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Brain Res. 1984 Jul 30;307(1-2):384-7.

The circadian rhythm of oxytocin in primate cerebrospinal fluid: effects of destruction of the suprachiasmatic nuclei.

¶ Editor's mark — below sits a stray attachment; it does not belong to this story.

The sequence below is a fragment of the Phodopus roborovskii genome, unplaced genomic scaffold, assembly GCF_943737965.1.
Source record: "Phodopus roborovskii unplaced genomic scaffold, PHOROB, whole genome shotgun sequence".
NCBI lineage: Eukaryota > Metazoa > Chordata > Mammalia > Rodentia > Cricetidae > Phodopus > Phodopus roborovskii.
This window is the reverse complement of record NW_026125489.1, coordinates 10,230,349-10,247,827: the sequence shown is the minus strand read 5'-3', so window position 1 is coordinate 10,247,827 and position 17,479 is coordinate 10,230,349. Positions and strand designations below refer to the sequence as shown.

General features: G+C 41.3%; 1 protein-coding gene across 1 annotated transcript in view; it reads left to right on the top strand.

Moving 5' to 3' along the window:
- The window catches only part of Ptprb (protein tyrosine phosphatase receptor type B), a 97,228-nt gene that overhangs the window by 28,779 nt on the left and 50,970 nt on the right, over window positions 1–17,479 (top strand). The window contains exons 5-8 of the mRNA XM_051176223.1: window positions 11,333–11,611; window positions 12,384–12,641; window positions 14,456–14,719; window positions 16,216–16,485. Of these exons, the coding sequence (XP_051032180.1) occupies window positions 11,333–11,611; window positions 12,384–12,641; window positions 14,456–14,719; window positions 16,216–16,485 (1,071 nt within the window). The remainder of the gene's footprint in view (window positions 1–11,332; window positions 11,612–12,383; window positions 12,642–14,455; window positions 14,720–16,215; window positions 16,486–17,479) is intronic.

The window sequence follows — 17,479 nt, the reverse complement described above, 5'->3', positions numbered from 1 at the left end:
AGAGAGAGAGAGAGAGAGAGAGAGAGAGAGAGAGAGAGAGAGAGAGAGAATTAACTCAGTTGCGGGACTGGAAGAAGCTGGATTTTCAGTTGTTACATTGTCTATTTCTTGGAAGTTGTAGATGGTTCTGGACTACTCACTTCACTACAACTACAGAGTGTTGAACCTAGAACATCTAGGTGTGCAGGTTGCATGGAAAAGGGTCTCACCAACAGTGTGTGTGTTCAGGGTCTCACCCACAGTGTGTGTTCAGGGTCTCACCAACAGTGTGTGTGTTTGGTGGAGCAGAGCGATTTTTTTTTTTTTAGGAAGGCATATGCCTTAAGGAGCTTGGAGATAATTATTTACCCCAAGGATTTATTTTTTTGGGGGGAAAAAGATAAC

The effects of lesions of the suprachiasmatic nuclei (SCN) on the circadian rhythm of oxytocin concentrations in cerebrospinal fluid (CSF) were examined in the rhesus monkey. In the two sham-operated animals, the rhythm was normally entrained to the daily light-dark cycle and persisted in constant lighting conditions at both 4 and 8 months after surgery. Similarly, the oxytocin rhythm was clearly manifested in the two animals with complete SCN ablation 4 months after surgery. At 8 months after surgery, however, the daily CSF rhythm was disrupted in one of the lesioned animals, while it persisted in the other animal. The data show that the SCN are not required for the expression of the daily rhythm of CSF oxytocin, suggesting that a circadian system outside the SCN normally generates the oxytocin rhythm.

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